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Old Jan 2, 2019, 8:19 AM   #1
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Default Mirrorless? 'Full Frame'?

First, while mirrorless cameras are smaller and lighter than dSLRs, that doesn't extend to their lenses, which are just as big and heavy as their dSLR counterparts. So the size and weight advantage quickly diminishes as your collection of lenses and accessories grows. Also, the shorter Flange Focal Distance of mirrorless cameras requires their lenses to bend light more in order to project an image over the entire image sensor, so those lenses are more prone to vignetting, chromatic aberration, distortion, and field curvature (soft corners). That is not to say that those flaws can't be overcome, but in order to overcome them, lenses must use more advanced and more expensive designs. Thus, most mirrorless camera manufacturers opt instead to process images in the camera to "compensate" for some of those image flaws. Unfortunately, that processing often simply replaces one image flaw with another, and worse, there is no compensation for the field curvature, and the compensation for distortion actually makes the corners softer. Further, mirrorless cameras are comparatively new, as are their lenses, whereas SLRs and their autofocus lenses have been around for decades, so a new dSLR can use many of the excellent lenses available on the used market at a greatly reduced price. And while dSLR lenses can be adapted to work with mirrorless cameras, use of adapters often introduces other problems in terms of both functionality and image quality.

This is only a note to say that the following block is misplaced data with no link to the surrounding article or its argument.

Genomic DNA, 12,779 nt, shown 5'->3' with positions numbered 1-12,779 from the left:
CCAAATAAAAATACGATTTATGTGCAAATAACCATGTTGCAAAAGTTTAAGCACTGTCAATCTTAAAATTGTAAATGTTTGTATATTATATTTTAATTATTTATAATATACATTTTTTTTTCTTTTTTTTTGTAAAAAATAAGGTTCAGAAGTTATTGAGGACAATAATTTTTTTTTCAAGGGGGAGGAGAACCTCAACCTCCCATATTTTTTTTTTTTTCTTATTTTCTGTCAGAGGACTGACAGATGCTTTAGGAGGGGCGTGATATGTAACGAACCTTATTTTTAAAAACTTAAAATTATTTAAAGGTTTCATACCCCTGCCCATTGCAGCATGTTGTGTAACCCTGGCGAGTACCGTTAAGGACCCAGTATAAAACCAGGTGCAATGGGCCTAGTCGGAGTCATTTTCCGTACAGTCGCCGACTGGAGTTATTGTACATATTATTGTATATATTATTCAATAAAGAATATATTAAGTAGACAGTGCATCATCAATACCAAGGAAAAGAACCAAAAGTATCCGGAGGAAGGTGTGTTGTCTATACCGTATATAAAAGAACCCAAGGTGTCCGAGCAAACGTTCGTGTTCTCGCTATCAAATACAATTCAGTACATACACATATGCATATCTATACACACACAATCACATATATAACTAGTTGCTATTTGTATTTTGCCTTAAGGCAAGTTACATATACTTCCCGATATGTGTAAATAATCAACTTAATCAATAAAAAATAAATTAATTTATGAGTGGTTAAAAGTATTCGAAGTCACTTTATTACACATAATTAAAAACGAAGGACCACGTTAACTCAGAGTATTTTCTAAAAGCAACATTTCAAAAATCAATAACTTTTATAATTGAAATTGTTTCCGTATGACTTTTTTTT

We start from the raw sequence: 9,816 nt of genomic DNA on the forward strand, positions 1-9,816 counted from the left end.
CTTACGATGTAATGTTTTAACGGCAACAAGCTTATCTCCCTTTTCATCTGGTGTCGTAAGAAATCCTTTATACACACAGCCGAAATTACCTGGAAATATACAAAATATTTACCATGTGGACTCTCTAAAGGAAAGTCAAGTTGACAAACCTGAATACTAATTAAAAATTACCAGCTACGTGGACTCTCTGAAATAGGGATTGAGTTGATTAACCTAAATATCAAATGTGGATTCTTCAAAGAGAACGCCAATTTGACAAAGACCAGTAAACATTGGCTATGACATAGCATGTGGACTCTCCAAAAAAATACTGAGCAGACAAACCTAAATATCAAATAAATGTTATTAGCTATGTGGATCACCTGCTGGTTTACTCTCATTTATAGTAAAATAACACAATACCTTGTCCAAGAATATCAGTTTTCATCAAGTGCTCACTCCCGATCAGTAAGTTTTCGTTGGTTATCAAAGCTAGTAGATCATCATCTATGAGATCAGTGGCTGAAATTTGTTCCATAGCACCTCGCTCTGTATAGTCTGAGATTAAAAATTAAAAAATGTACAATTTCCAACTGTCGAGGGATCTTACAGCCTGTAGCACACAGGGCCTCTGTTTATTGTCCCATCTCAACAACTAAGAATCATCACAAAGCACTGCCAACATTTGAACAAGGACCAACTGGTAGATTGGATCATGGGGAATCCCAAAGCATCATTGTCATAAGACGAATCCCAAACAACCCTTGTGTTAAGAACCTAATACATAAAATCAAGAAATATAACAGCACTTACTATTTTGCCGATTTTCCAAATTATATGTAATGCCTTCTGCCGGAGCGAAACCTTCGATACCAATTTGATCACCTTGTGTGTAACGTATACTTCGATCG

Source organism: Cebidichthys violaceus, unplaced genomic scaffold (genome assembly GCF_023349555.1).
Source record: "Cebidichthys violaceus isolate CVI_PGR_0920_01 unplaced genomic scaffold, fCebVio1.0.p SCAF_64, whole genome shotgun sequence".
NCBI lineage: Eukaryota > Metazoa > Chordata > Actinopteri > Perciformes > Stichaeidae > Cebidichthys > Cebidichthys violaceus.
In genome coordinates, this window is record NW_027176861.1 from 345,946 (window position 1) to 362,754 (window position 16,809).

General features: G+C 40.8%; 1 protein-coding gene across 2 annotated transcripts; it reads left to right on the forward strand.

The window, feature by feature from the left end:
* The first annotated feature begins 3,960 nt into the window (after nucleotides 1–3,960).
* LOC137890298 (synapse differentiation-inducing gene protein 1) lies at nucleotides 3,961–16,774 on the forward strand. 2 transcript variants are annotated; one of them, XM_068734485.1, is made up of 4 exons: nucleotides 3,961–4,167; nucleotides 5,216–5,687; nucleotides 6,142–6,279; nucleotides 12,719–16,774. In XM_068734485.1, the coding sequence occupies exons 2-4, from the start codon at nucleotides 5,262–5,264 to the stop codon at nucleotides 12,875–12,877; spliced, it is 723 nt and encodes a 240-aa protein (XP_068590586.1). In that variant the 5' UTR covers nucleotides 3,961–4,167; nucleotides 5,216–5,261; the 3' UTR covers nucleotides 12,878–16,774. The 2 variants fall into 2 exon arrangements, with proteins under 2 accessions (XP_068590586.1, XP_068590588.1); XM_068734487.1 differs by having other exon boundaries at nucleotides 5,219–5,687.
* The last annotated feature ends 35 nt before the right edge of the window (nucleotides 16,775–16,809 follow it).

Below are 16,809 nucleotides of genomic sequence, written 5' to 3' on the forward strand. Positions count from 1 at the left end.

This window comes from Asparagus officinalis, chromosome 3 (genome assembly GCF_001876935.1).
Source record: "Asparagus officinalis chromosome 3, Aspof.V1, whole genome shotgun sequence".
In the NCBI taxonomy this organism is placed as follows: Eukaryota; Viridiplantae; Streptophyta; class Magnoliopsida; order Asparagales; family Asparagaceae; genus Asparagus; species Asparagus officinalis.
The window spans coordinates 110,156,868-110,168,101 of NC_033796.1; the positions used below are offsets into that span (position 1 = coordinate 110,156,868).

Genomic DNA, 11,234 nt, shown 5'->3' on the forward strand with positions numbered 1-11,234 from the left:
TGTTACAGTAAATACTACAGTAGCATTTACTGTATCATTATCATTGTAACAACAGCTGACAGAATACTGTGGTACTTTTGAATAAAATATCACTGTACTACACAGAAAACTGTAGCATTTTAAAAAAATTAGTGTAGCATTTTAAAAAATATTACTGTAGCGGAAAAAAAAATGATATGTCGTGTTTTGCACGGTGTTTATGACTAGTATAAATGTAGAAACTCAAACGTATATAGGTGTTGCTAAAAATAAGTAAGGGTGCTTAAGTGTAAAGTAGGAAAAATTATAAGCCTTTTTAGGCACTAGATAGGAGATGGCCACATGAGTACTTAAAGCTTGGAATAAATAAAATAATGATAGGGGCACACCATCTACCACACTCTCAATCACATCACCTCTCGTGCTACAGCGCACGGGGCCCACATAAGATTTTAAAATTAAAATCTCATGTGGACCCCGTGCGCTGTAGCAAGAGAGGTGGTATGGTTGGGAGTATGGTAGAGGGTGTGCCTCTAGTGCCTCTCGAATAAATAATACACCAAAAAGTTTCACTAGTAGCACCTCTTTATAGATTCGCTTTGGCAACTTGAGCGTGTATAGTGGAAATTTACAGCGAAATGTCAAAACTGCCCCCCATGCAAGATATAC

Second, while 'Full Frame' cameras provide some advantages over APS-C cameras, those advantages are slight and not often realized. 'Full Frame' bodies provide images with slightly better dynamic range and slightly lower image noise, but the larger, more expensive lenses they require often don't provide comparable image quality for what you'd get from an APS-C camera and associated lenses. And while a 'Full Frame' body will allow you to capture images with a slightly smaller Depth of Field, smaller depths of field are more often an encumbrance than a enhancement.

If you absolutely, positively must have the highest quality images, by all means, get a 'Full Frame' dSLR with the highest quality lenses. But be aware: That will come at a significant cost.

So, in general, I'd say you should stick with a less expensive APS-C dSLR.
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Last edited by TCav; Jan 7, 2019 at 9:37 AM.
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